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|A CurtainUp Review
Jar the Floor
By Les Gutman
If you can imagine an African-American version of the popular television show The Golden Girls, in which the four women represent different generations of the same family, you've got the basic idea of Jar the Floor. It's a vivid portrait of the evolving interaction between mothers and daughters, particularly well-illuminated by the reflective roles of the women of the "interior" generations.
We are in suburban Chicago, in the home of Maydee (Regina Taylor), a college professor anxiously awaiting a tenure decision. Her widowed grandmother, Viola (Irma P. Hall), called MaDear, lives with her and today celebrates her 90th birthday. Maydee's own mother, Lola (Lynne Thigpen), dutifully comes to visit her mother daily and today is of course no exception.
Men are very much in absentia in this play. Viola, enjoying both the wisdom and the confusion her age brings, anticipates the return of her dead husband while she waits, almost as improbably, for her son. Lola, aggressively attempting to buttress her middle-age insecurities by garnering the attention of men who for one reason or another fail her, is having roughly the same level of success. Maydee has taken a different tack. Rather than pursuing a man, she has earnestly placed her career on the front-burner and her romantic life on hold. Her pierced, shaven-headed college-aged daughter, Vennie (Linda Powell), who arrives in a puff of marijuana smoke, is lucky enough to have circumnavigated the endemic problem: she's a lesbian.
Vennie brings with her a subplot, however. Imagine, again: this time a version of the movie Guess Who's Coming to Dinner in which the Sidney Poitier character is Raisa (Welker White), a white Jewish woman with a five year old son, who became separated from her husband after she had a mastectomy and chose to decline all cosmetic alternatives to conceal it. Raisa is now dating Vennie.
Over two acts, almost every conceivable women's issue is touched on. There's really way too much going on here and, while Cheryl West is never able to rein it all in, Marion McClinton comes to the rescue, modulating the flow in such a way that the humor is emphasized without obscuring the central depiction of these mothers and daughters and the way the speak to each other when they should be silent and remain silent when they need to speak.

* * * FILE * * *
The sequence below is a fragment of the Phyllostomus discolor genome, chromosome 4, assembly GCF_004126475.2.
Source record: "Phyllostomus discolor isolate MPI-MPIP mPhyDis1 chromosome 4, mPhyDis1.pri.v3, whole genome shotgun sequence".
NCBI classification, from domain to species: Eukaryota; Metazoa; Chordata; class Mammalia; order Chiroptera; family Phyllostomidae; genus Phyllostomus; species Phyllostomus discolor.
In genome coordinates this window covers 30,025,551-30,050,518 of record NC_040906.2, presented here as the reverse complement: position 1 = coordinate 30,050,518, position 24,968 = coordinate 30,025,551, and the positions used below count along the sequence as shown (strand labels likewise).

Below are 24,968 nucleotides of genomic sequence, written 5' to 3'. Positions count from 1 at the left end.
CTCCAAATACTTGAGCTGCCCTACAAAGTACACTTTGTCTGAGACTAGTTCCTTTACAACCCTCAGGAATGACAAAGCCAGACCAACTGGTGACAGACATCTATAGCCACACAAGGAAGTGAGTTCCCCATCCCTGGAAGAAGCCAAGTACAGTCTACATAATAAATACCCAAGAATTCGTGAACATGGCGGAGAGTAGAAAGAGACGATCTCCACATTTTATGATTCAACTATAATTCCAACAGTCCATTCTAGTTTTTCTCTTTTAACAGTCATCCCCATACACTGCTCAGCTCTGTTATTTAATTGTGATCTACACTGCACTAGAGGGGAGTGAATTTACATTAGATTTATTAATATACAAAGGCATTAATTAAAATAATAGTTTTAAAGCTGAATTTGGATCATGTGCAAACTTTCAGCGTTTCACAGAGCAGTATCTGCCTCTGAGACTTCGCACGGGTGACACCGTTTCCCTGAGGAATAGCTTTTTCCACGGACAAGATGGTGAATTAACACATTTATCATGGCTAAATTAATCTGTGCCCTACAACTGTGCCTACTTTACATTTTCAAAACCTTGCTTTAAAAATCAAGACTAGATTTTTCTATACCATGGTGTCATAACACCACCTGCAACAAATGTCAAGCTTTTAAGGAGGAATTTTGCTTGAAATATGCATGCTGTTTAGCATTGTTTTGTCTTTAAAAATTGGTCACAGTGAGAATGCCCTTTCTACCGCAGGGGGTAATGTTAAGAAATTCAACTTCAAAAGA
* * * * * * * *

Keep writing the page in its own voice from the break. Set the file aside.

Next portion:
McLinton has a lot of allies, and they substantiate their reputations. David Gallo's attractive fixed set, a picture perfect evocation of a suburban house of a certain type, does a remarkable job of slicing the stage from front to rear to essentially afford a view of everything from the front door to the rear yard of Maydee's home. Donald Holder lights it perfectly as well, and Michael Krass does a terrific job of expressing the personalities of the five women through their costumes. But the most impressive design element here is Janet Kalas's sound design. From the play's opening scene to the end of the first act and then on to the play's end, the musical choices define the mood and resonate.
The production is also blessed with almost unimaginably apt casting, starting with Ms Thigpen, but certainly not limited to her. She is indeed excellent, allowing her egocentric superficiality and greed give way to genuine exaltation as well as heartache. And you can set your clock by her comic timing. Hall is no slouch in the laugh-generating department either, playing her hobbled condition for all its worth, but she seems to have no infirmity when she launches into one of the play's most touching scenes, in which she bonds with Raisa. It's the kind of scene that could easily degenerate into much eye-rolling in the hands of someone lacking her conviction. The hardest portrayal falls on Regina Taylor's shoulders: she must maintain her stoicism in the face of everyone else's antics. The two younger women are fine, even if their roles don't make as many demands on them.
There's no doubt this play could use a bit of cutting, and that some of the paths it follows never find their way home. But, just as the three younger generations eventually submit to MaDear's imagination, so the audience surrenders to the play's harshly poignant yet exceptionally funny thrust.